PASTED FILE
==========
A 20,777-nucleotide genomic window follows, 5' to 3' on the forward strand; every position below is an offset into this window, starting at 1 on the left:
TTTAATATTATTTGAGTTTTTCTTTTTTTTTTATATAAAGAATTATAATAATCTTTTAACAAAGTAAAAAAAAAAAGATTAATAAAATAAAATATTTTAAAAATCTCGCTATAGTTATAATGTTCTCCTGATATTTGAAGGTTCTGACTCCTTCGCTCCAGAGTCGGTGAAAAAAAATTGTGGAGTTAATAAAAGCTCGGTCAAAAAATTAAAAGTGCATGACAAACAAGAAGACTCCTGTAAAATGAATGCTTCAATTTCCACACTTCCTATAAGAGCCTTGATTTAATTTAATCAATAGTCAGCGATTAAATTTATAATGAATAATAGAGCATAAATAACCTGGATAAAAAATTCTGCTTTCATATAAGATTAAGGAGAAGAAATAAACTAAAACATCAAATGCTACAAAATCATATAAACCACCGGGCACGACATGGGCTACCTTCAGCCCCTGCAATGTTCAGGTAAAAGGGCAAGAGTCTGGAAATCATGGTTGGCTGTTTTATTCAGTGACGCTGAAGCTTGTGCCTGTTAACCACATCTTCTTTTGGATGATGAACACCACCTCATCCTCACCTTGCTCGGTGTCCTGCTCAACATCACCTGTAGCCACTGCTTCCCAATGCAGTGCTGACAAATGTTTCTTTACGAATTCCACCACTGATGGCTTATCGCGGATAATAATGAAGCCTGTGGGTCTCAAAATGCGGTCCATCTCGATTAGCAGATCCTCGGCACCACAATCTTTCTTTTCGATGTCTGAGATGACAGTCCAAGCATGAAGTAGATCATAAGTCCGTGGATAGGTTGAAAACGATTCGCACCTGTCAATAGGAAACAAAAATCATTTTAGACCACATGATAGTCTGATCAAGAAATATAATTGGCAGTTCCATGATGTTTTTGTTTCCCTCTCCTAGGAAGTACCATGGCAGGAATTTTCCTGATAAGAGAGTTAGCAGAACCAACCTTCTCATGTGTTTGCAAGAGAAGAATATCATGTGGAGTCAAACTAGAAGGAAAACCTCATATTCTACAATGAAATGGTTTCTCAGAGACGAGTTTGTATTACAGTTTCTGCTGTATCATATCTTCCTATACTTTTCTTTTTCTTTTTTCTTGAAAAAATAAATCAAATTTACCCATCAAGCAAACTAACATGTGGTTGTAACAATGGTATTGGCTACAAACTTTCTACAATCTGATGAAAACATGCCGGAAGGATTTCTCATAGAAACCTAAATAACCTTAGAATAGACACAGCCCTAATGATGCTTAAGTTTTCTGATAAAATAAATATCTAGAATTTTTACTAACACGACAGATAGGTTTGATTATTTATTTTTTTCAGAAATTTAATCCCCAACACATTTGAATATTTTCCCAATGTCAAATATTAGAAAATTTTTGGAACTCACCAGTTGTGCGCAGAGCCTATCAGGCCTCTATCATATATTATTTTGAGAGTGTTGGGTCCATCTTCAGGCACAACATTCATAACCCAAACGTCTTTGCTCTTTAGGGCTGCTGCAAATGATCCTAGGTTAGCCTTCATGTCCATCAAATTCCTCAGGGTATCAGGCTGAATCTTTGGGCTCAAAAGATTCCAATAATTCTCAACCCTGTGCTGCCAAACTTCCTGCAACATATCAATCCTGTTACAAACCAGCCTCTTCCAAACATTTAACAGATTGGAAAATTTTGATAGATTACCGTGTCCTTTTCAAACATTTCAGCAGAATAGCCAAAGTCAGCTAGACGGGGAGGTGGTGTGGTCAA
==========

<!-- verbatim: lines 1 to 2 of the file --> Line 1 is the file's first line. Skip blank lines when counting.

A 20,777-nucleotide genomic window follows, 5' to 3' on the forward strand; every position below is an offset into this window, starting at 1 on the left:
TTTAATATTATTTGAGTTTTTCTTTTTTTTTTATATAAAGAATTATAATAATCTTTTAACAAAGTAAAAAAAAAAAGATTAATAAAATAAAATATTTTAAAAATCTCGCTATAGTTATAATGTTCTCCTGATATTTGAAGGTTCTGACTCCTTCGCTCCAGAGTCGGTGAAAAAAAATTGTGGAGTTAATAAAAGCTCGGTCAAAAAATTAAAAGTGCATGACAAACAAGAAGACTCCTGTAAAATGAATGCTTCAATTTCCACACTTCCTATAAGAGCCTTGATTTAATTTAATCAATAGTCAGCGATTAAATTTATAATGAATAATAGAGCATAAATAACCTGGATAAAAAATTCTGCTTTCATATAAGATTAAGGAGAAGAAATAAACTAAAACATCAAATGCTACAAAATCATATAAACCACCGGGCACGACATGGGCTACCTTCAGCCCCTGCAATGTTCAGGTAAAAGGGCAAGAGTCTGGAAATCATGGTTGGCTGTTTTATTCAGTGACGCTGAAGCTTGTGCCTGTTAACCACATCTTCTTTTGGATGATGAACACCACCTCATCCTCACCTTGCTCGGTGTCCTGCTCAACATCACCTGTAGCCACTGCTTCCCAATGCAGTGCTGACAAATGTTTCTTTACGAATTCCACCACTGATGGCTTATCGCGGATAATAATGAAGCCTGTGGGTCTCAAAATGCGGTCCATCTCGATTAGCAGATCCTCGGCACCACAATCTTTCTTTTCGATGTCTGAGATGACAGTCCAAGCATGAAGTAGATCATAAGTCCGTGGATAGGTTGAAAACGATTCGCACCTGTCAATAGGAAACAAAAATCATTTTAGACCACATGATAGTCTGATCAAGAAATATAATTGGCAGTTCCATGATGTTTTTGTTTCCCTCTCCTAGGAAGTACCATGGCAGGAATTTTCCTGATAAGAGAGTTAGCAGAACCAACCTTCTCATGTGTTTGCAAGAGAAGAATATCATGTGGAGTCAAACTAGAAGGAAAACCTCATATTCTACAATGAAATGGTTTCTCAGAGACGAGTTTGTATTACAGTTTCTGCTGTATCATATCTTCCTATACTTTTCTTTTTCTTTTTTCTTGAAAAAATAAATCAAATTTACCCATCAAGCAAACTAACATGTGGTTGTAACAATGGTATTGGCTACAAACTTTCTACAATCTGATGAAAACATGCCGGAAGGATTTCTCATAGAAACCTAAATAACCTTAGAATAGACACAGCCCTAATGATGCTTAAGTTTTCTGATAAAATAAATATCTAGAATTTTTACTAACACGACAGATAGGTTTGATTATTTATTTTTTTCAGAAATTTAATCCCCAACACATTTGAATATTTTCCCAATGTCAAATATTAGAAAATTTTTGGAACTCACCAGTTGTGCGCAGAGCCTATCAGGCCTCTATCATATATTATTTTGAGAGTGTTGGGTCCATCTTCAGGCACAACATTCATAACCCAAACGTCTTTGCTCTTTAGGGCTGCTGCAAATGATCCTAGGTTAGCCTTCATGTCCATCAAATTCCTCAGGGTATCAGGCTGAATCTTTGGGCTCAAAAGATTCCAATAATTCTCAACCCTGTGCTGCCAAACTTCCTGCAACATATCAATCCTGTTACAAACCAGCCTCTTCCAAACATTTAACAGATTGGAAAATTTTGATAGATTACCGTGTCCTTTTCAAACATTTCAGCAGAATAGCCAAAGTCAGCTAGACGGGGAGGTGGTGTGGTCAA